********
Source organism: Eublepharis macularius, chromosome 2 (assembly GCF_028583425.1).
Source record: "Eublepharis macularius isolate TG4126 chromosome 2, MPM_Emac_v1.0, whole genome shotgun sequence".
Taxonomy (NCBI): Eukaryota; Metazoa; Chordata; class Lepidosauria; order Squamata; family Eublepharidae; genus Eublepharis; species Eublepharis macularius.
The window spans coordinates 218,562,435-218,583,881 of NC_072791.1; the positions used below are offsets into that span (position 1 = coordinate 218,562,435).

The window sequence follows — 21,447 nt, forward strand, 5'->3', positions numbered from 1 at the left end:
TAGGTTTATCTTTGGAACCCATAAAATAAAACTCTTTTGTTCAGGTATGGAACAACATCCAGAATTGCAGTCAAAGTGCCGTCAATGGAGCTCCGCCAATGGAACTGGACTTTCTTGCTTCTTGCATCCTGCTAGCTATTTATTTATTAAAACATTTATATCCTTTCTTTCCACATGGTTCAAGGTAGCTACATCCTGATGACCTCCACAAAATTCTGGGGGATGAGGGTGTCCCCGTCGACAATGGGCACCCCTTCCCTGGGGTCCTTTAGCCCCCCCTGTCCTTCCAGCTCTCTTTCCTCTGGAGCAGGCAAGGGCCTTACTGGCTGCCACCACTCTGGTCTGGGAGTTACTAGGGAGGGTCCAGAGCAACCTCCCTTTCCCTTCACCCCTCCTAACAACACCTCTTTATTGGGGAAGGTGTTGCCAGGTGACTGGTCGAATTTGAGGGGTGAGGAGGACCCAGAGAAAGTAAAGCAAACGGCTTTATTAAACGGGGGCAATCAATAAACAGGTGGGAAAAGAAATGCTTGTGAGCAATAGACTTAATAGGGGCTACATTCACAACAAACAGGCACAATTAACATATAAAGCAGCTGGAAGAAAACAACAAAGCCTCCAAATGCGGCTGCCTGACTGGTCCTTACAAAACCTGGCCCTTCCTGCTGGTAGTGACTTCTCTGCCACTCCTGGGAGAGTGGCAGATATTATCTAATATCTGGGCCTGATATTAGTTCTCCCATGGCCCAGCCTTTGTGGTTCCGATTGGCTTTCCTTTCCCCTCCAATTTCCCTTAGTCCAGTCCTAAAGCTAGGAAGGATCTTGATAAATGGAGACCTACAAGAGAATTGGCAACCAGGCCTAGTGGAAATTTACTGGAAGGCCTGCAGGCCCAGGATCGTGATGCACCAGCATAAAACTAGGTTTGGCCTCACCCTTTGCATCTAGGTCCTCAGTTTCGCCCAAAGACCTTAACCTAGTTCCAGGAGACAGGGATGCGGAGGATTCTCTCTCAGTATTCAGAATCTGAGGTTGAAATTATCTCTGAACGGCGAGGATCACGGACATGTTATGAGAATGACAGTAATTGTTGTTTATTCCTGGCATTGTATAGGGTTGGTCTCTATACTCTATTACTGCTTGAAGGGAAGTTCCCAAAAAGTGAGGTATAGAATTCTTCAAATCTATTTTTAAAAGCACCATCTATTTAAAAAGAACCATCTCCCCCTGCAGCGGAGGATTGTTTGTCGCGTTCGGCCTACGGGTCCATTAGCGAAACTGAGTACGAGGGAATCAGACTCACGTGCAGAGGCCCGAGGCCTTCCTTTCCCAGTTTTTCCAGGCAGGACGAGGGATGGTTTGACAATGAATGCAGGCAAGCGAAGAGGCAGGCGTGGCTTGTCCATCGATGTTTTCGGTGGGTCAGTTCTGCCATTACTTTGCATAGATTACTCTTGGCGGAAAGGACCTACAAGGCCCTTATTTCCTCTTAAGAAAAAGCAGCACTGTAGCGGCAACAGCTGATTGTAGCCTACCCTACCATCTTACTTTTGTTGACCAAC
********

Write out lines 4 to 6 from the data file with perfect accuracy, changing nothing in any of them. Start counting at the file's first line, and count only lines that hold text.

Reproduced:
The window spans coordinates 218,562,435-218,583,881 of NC_072791.1; the positions used below are offsets into that span (position 1 = coordinate 218,562,435).

The window sequence follows — 21,447 nt, forward strand, 5'->3', positions numbered from 1 at the left end:
TAGGTTTATCTTTGGAACCCATAAAATAAAACTCTTTTGTTCAGGTATGGAACAACATCCAGAATTGCAGTCAAAGTGCCGTCAATGGAGCTCCGCCAATGGAACTGGACTTTCTTGCTTCTTGCATCCTGCTAGCTATTTATTTATTAAAACATTTATATCCTTTCTTTCCACATGGTTCAAGGTAGCTACATCCTGATGACCTCCACAAAATTCTGGGGGATGAGGGTGTCCCCGTCGACAATGGGCACCCCTTCCCTGGGGTCCTTTAGCCCCCCCTGTCCTTCCAGCTCTCTTTCCTCTGGAGCAGGCAAGGGCCTTACTGGCTGCCACCACTCTGGTCTGGGAGTTACTAGGGAGGGTCCAGAGCAACCTCCCTTTCCCTTCACCCCTCCTAACAACACCTCTTTATTGGGGAAGGTGTTGCCAGGTGACTGGTCGAATTTGAGGGGTGAGGAGGACCCAGAGAAAGTAAAGCAAACGGCTTTATTAAACGGGGGCAATCAATAAACAGGTGGGAAAAGAAATGCTTGTGAGCAATAGACTTAATAGGGGCTACATTCACAACAAACAGGCACAATTAACATATAAAGCAGCTGGAAGAAAACAACAAAGCCTCCAAATGCGGCTGCCTGACTGGTCCTTACAAAACCTGGCCCTTCCTGCTGGTAGTGACTTCTCTGCCACTCCTGGGAGAGTGGCAGATATTATCTAATATCTGGGCCTGATATTAGTTCTCCCATGGCCCAGCCTTTGTGGTTCCGATTGGCTTTCCTTTCCCCTCCAATTTCCCTTAGTCCAGTCCTAAAGCTAGGAAGGATCTTGATAAATGGAGACCTACAAGAGAATTGGCAACCAGGCCTAGTGGAAATTTACTGGAAGGCCTGCAGGCCCAGGATCGTGATGCACCAGCATAAAACTAGGTTTGGCCTCACCCTTTGCATCTAGGTCCTCAGTTTCGCCCAAAGACCTTAACCTAGTTCCAGGAGACAGGGATGCGGAGGATTCTCTCTCAGTATTCAGAATCTGAGGTTGAAATTATCTCTGAACGGCGAGGATCACGGACATGTTATGAGAATGACAGTAATTGTTGTTTATTCCTGGCATTGTATAGGGTTGGTCTCTATACTCTATTACTGCTTGAAGGGAAGTTCCCAAAAAGTGAGGTATAGAATTCTTCAAATCTATTTTTAAAAGCACCATCTATTTAAAAAGAACCATCTCCCCCTGCAGCGGAGGATTGTTTGTCGCGTTCGGCCTACGGGTCCATTAGCGAAACTGAGTACGAGGGAATCAGACTCACGTGCAGAGGCCCGAGGCCTTCCTTTCCCAGTTTTTCCAGGCAGGACGAGGGATGGTTTGACAATGAATGCAGGCAAGCGAAGAGGCAGGCGTGGCTTGTCCATCGATGTTTTCGGTGGGTCAGTTCTGCCATTACTTTGCATAGATTACTCTTGGCGGAAAGGACCTACAAGGCCCTTATTTCCTCTTAAGAAAAAGCAGCACTGTAGCGGCAACAGCTGATTGTAGCCTACCCTACCATCTTACTTTTGTTGACCAAC